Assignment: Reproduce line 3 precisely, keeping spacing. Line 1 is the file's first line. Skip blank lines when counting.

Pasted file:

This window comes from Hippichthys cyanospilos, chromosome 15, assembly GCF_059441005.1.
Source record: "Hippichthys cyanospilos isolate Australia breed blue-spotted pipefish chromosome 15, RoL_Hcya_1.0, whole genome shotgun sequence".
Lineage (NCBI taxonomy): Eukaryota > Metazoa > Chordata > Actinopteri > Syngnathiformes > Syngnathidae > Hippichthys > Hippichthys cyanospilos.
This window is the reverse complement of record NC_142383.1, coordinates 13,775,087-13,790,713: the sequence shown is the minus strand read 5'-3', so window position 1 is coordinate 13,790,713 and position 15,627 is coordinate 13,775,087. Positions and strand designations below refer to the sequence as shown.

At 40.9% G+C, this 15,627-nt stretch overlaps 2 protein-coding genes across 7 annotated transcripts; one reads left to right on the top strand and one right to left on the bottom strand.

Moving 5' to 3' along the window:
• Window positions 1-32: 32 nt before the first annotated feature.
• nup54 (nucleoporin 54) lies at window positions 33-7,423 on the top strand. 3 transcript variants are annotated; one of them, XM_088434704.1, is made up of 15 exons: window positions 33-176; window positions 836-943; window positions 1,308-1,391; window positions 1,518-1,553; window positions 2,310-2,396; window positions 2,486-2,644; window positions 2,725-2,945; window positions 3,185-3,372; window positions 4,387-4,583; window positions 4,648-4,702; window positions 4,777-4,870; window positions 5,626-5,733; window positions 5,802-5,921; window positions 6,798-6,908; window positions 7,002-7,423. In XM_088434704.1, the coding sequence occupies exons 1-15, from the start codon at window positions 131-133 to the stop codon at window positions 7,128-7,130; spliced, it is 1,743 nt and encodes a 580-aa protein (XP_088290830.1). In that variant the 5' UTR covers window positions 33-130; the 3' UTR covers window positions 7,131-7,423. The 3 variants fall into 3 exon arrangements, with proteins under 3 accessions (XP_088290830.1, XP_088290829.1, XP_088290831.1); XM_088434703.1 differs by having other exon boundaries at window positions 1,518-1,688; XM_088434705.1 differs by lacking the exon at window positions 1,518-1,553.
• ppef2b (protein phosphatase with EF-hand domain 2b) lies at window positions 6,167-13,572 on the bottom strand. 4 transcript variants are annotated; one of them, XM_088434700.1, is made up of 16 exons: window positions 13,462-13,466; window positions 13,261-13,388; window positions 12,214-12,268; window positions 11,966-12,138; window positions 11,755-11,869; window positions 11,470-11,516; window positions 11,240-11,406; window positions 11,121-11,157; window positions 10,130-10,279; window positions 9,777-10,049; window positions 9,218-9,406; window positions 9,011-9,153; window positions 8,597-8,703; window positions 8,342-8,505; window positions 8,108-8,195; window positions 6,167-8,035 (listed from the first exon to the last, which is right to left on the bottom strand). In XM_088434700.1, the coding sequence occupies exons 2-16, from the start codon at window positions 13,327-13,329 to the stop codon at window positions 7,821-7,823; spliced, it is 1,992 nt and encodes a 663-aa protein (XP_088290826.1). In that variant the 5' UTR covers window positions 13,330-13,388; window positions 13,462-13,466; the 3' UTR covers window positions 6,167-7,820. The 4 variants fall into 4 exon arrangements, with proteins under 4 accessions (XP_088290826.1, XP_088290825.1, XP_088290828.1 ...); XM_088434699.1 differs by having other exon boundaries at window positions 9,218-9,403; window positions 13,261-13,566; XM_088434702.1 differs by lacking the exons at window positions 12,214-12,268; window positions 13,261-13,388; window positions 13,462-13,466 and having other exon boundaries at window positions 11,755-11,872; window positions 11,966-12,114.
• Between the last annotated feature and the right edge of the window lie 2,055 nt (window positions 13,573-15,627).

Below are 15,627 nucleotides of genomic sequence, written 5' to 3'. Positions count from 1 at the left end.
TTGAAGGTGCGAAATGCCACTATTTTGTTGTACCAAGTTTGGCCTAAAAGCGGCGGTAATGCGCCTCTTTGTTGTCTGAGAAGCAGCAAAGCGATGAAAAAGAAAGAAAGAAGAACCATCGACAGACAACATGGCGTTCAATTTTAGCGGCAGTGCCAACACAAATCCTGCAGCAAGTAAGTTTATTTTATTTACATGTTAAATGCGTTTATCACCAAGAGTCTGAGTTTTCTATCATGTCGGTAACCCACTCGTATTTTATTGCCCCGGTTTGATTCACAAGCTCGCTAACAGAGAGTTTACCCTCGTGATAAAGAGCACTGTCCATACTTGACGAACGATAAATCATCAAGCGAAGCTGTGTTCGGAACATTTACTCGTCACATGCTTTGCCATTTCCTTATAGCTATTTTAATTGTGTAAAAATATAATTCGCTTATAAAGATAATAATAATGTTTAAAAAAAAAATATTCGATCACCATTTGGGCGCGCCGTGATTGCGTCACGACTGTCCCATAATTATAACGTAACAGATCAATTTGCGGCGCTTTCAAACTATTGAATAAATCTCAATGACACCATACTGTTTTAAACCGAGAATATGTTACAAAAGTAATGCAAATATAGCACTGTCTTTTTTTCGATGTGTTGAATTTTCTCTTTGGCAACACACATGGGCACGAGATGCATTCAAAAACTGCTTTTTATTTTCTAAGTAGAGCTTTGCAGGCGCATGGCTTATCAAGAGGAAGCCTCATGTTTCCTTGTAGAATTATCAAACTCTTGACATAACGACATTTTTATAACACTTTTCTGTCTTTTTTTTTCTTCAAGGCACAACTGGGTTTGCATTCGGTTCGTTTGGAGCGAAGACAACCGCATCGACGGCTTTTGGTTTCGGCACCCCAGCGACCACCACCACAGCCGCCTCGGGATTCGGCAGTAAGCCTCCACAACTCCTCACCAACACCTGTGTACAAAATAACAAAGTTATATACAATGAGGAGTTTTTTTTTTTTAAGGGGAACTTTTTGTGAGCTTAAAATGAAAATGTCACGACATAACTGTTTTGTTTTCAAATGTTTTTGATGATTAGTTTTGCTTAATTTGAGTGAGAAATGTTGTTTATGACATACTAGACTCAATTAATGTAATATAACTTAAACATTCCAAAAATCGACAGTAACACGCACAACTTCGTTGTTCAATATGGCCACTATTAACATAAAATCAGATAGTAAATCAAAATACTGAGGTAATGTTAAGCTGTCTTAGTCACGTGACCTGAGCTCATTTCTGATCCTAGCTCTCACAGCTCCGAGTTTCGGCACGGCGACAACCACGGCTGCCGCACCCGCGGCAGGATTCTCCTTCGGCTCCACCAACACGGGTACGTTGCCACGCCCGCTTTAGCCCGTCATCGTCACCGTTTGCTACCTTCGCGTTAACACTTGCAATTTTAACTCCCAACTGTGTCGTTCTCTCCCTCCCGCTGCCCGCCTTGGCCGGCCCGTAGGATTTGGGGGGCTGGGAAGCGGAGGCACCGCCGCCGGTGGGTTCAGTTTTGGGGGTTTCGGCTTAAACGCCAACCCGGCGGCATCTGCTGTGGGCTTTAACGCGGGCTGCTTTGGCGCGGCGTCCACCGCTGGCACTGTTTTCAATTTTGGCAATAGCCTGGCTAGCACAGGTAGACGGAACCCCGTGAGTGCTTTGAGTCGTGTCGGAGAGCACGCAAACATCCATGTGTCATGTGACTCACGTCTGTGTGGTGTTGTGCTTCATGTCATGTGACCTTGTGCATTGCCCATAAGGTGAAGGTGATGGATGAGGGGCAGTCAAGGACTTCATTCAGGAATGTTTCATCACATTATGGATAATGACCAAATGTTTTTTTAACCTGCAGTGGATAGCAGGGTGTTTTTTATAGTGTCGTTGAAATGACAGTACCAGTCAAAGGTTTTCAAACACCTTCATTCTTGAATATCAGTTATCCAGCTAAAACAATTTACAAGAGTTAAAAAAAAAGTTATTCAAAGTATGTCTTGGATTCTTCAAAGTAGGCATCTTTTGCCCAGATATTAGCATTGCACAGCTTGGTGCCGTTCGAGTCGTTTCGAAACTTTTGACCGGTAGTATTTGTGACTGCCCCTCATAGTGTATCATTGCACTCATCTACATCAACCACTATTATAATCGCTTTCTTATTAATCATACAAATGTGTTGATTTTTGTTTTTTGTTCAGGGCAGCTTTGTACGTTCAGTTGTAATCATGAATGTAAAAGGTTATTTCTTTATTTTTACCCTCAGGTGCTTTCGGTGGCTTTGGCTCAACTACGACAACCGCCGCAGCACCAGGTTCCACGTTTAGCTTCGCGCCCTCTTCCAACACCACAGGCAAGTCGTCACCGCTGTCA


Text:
Lineage (NCBI taxonomy): Eukaryota > Metazoa > Chordata > Actinopteri > Syngnathiformes > Syngnathidae > Hippichthys > Hippichthys cyanospilos.